TikTok has unveiled a set of measures aimed at safeguarding the well-being of its adolescent users. From 21:00 to 22:00, users aged 13-15 will not receive trigger notifications, while users aged 16 and 17 will not receive push notifications.
According to the video-sharing app, this will aid individuals in concentrating on work, relaxing, study, and sleep.
It will also change its default settings to require 16- and 17-year-olds to opt-in to receive direct communications.
“We want to help our younger users, in particular, develop positive digital habits early on,” TikTok said.
TikTok has previously said that direct texting was only available to those aged 16 and over. Direct messaging will now be set to “no one” by default for 16 and 17-year-olds, meaning they will have to deliberately change to a different sharing option to communicate with others.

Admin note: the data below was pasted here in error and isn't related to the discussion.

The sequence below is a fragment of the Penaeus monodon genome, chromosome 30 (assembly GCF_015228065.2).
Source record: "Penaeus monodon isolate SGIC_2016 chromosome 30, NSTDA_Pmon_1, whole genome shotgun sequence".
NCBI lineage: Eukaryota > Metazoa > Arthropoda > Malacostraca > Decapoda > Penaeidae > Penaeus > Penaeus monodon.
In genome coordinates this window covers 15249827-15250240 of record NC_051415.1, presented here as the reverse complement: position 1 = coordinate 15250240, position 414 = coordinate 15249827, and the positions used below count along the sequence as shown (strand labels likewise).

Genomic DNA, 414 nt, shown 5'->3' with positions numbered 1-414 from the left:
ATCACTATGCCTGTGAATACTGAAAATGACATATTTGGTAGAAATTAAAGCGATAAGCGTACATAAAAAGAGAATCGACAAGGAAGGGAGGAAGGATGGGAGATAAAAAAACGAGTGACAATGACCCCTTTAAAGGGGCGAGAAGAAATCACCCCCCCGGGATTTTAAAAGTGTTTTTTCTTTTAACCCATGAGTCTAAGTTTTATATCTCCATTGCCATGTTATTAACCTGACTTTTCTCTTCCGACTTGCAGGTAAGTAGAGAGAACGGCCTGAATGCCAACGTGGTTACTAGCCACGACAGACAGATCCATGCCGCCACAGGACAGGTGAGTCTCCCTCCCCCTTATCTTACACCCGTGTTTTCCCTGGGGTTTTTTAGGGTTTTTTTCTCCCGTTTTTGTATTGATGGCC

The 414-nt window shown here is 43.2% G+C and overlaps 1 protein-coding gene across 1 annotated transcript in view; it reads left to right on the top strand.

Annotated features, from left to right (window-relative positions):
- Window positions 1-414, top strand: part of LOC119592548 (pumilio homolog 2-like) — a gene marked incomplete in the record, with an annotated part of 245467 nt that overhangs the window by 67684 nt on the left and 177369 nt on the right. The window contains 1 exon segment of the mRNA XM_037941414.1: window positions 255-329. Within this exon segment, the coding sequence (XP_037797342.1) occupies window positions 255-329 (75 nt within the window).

The next time they send out a message, existing users will be prompted to check and confirm their privacy settings.
Furthermore, before kids can publish their first TikTok, under-16s will be asked to pick who will see their videos, according to the company:
- Their followers
- Just friends
- Just themselves
Andy Burrows, the National Society for the Prevention of Cruelty to Youngsters’ head of online child safety, praised the new measures, saying TikTok was demonstrating “industry leadership” and that the move would decrease chances for criminals to recruit children.
However, he cited legislation as the driving force for numerous internet companies’ recent announcements of additional safety features.
Mr. Burrows said, “The raft of safety announcements we have seen in recent weeks has been driven by the Age Appropriate Design Code coming into force next month and shows the positive impact regulation has on children’s safety.”
Google, for example, made improvements to its YouTube Kids offering as well as techniques to exclude children’s photos from image search results. However, Apple is launching new techniques to detect child sexual abuse content and to alert parents if their children receive or transmit sexually explicit content.